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Being a freelancer instead of an employee can be one of the most rewarding careers you’ll ever embark upon. You get to set your own business hours, you don’t have to answer to anyone but your clients, and you can work from home to spend time with your family. That being said, freelancing (as some of you likely know) can be extremely challenging, especially when it comes to the little things like paying bills on time, acquiring health insurance, etc. Here are a few basic necessities that you’ll need to consider as you begin your career as a freelancer:

1. Private health insurance.

Perhaps the biggest financial headache that goes hand-in-hand with a freelancing career is acquiring health insurance, since you don’t have the luxury of an employer-sponsored plan. Be sure that you shop around for the best policy that fits your needs. Consider plans offered by organizations like the Freelancer’s Union. And be sure to stay abreast of upcoming policy changes likely to transpire through the Affordable Care Act in the next couple of years.

2. A retirement savings plan.

Just like an employer-sponsored insurance plan, you’re unfortunately missing out on an employer-sponsored 401k plan. Of course, you have lots of different options for retirement savings accounts. The most popular are Roth IRAs and traditional IRAs. Other options include the Simplified Employee Pension-IRA (SEP-IRA) and the individual 401k plan. Each of these options has different advantages, different minimum contributions, and different restrictions. Speak with an accountant to see which option is best for you, and check out this U.S. News and World article for more detailed information.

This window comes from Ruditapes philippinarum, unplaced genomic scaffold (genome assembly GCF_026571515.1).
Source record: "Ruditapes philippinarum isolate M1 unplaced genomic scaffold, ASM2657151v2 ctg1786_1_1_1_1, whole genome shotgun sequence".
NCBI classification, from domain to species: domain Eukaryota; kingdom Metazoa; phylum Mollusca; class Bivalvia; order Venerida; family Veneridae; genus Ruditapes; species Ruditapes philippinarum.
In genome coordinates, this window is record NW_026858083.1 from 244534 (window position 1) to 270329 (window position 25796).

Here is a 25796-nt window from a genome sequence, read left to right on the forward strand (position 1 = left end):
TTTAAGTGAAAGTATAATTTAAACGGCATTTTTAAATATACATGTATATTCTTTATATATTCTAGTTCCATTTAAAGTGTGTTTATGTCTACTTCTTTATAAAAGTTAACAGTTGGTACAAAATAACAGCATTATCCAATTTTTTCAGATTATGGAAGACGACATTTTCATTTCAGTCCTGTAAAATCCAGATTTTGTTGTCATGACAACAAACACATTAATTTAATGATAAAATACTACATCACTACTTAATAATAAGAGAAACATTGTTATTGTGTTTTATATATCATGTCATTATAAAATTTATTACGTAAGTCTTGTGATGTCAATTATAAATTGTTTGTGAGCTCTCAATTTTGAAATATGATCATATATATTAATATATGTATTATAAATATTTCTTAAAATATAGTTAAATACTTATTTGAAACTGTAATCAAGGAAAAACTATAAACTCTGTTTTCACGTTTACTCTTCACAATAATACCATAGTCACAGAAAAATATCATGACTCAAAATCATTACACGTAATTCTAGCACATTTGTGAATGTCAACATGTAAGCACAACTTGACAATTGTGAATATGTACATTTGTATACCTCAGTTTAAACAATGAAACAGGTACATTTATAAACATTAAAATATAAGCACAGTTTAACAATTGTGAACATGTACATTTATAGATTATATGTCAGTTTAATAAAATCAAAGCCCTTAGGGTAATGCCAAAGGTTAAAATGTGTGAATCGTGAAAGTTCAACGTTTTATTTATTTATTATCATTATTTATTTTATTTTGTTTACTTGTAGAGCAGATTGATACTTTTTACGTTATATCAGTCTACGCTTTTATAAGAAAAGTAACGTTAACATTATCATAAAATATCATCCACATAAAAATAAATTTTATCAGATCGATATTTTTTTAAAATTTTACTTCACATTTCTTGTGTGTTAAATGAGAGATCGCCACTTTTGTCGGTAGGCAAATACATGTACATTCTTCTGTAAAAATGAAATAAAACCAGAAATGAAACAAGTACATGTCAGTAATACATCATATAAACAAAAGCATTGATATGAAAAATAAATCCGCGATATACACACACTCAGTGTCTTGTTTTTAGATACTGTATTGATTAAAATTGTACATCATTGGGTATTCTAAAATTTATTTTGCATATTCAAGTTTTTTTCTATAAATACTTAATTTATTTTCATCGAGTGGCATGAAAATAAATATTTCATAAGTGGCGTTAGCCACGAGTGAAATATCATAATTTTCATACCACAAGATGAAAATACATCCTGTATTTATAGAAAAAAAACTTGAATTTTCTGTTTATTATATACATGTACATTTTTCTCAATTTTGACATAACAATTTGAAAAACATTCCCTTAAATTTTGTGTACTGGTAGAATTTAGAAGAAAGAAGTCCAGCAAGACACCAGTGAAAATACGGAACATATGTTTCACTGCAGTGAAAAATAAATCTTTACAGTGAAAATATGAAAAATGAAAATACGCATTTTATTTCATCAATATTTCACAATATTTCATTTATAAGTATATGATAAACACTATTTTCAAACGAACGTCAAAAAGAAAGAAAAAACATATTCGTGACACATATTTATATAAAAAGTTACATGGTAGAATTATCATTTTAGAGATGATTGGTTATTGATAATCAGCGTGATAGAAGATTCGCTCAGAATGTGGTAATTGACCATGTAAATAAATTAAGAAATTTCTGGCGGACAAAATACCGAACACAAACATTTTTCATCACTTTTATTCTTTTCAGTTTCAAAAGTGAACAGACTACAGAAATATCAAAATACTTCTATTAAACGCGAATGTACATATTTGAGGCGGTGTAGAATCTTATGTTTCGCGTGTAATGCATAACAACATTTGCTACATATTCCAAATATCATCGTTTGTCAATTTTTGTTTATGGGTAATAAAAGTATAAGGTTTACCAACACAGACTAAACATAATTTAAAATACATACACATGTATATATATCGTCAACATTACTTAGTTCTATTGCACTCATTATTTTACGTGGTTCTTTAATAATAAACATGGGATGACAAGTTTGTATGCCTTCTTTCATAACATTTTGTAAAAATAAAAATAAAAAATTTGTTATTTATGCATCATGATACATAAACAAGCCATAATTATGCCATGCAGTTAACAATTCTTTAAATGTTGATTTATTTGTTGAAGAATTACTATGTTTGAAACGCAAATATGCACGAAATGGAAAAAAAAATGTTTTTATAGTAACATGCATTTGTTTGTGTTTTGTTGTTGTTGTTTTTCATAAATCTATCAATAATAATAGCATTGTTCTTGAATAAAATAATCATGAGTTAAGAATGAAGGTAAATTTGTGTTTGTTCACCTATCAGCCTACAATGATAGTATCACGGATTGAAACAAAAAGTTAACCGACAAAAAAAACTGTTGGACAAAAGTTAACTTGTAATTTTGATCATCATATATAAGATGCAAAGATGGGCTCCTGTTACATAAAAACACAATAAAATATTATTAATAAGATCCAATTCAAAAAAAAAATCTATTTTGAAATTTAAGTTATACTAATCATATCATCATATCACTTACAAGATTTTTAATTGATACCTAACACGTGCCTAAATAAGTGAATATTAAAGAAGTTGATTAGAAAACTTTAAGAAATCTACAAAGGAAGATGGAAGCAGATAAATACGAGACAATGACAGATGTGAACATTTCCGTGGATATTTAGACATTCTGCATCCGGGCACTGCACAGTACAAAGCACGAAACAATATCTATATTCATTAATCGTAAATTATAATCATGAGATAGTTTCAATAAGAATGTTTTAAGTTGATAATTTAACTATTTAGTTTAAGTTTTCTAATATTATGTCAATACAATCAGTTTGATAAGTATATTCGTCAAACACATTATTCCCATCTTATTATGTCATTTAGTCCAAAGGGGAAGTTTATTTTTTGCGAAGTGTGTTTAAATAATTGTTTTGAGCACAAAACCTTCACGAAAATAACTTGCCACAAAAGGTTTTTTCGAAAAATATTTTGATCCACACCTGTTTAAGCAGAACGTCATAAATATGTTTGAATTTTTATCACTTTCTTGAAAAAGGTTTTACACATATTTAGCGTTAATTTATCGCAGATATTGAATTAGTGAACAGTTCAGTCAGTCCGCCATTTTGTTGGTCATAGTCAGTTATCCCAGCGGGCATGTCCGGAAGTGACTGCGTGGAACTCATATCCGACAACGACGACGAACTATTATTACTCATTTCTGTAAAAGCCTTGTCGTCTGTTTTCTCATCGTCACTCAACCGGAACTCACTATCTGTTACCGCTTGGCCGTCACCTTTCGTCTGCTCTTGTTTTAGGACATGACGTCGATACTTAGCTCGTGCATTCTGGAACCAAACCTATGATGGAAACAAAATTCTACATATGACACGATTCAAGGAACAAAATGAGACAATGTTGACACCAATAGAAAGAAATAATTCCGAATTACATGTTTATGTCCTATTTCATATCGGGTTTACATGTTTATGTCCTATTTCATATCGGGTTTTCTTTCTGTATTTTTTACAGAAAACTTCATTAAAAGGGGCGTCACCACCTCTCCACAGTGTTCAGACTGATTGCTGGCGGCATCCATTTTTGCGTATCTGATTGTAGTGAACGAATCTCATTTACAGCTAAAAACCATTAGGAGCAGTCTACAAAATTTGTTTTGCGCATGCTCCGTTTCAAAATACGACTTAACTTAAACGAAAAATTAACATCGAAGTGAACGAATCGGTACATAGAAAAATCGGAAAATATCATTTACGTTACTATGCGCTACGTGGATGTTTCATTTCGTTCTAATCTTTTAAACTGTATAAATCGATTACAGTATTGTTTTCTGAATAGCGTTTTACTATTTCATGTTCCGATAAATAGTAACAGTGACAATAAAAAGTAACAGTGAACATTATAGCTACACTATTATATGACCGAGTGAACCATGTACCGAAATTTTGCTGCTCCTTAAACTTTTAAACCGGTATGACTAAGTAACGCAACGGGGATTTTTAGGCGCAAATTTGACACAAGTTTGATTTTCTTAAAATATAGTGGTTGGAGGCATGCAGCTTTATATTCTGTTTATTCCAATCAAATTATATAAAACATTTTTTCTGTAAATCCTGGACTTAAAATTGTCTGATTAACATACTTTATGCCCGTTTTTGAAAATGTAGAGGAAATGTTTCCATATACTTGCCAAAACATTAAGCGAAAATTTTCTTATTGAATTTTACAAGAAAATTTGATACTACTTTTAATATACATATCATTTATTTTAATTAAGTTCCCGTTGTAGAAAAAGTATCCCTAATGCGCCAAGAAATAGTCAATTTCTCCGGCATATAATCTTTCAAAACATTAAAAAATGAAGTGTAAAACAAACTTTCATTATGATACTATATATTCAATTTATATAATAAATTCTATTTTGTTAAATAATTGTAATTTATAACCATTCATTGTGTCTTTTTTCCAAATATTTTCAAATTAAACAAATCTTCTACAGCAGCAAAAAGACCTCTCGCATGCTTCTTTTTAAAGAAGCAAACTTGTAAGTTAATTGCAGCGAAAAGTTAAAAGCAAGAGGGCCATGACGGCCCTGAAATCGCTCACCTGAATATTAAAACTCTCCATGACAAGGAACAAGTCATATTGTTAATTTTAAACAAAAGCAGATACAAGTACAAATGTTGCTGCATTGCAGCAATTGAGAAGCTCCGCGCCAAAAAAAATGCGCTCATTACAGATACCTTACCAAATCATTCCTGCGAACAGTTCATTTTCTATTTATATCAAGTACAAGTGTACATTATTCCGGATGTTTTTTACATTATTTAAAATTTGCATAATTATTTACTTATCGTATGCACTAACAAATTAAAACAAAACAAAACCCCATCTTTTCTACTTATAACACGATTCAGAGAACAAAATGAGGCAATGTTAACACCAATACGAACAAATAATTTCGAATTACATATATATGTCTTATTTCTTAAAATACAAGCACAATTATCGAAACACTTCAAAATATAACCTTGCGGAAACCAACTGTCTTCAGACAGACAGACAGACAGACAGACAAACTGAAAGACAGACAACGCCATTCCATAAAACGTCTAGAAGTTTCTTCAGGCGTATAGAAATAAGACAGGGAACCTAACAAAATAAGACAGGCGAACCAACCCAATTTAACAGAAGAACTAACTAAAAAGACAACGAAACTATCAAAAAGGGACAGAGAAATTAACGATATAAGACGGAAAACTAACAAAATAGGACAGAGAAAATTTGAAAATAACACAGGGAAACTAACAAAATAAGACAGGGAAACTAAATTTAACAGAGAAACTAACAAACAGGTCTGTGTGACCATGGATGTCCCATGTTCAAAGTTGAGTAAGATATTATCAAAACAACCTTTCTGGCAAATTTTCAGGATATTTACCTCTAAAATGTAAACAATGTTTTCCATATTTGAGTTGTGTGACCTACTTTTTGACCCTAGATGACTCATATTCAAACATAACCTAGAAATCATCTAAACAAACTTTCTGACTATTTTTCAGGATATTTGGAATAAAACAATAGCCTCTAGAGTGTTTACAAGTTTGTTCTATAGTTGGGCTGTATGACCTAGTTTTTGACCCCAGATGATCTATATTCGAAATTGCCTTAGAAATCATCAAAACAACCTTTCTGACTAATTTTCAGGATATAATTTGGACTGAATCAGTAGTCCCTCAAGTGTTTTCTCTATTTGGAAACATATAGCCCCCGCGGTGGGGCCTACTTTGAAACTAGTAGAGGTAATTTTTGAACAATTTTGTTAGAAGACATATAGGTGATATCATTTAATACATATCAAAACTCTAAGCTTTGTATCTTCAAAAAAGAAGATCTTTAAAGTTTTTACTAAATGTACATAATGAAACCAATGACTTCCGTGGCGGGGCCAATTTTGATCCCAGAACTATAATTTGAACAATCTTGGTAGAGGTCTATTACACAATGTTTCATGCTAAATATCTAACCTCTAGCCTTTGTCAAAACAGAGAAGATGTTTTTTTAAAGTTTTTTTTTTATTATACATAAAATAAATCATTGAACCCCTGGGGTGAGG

3. A tax accountant who specializes in filing tax returns for freelancers.

If you thought filing taxes before you were self-employed was difficult, you ain’t seen nothing yet. Filing taxes as a freelancer can be quite a labyrinthine and tedious process, and doing it all alone may mean that you’ll miss out on many tax credits and deductions. It’s not impossible to do it alone, but it’s best to hire an accountant who specializes in freelance taxes. For more information, see here.

4. A business credit card.

It’s not necessarily a requirement to have a business credit card as a freelancer, but it can be extremely convenient. For one, it’s less paperwork to go through. What’s more, you can receive lots of business-related rewards through credit cards used for your business, like miles for airfare, discounts for business products, etc. The main reason that I have a business credit card is that it allows me to separate personal from business expenses, which means filing taxes are ten times easier for me and my accountant. For more information about maintaining a separate credit card for your freelance business expenses, check out this article.

Being a freelancer is not easy. But it’s requires determination, and a little bit of organization. Be sure you’ve got your necessities covered before diving into freelance, or you’re regret later.

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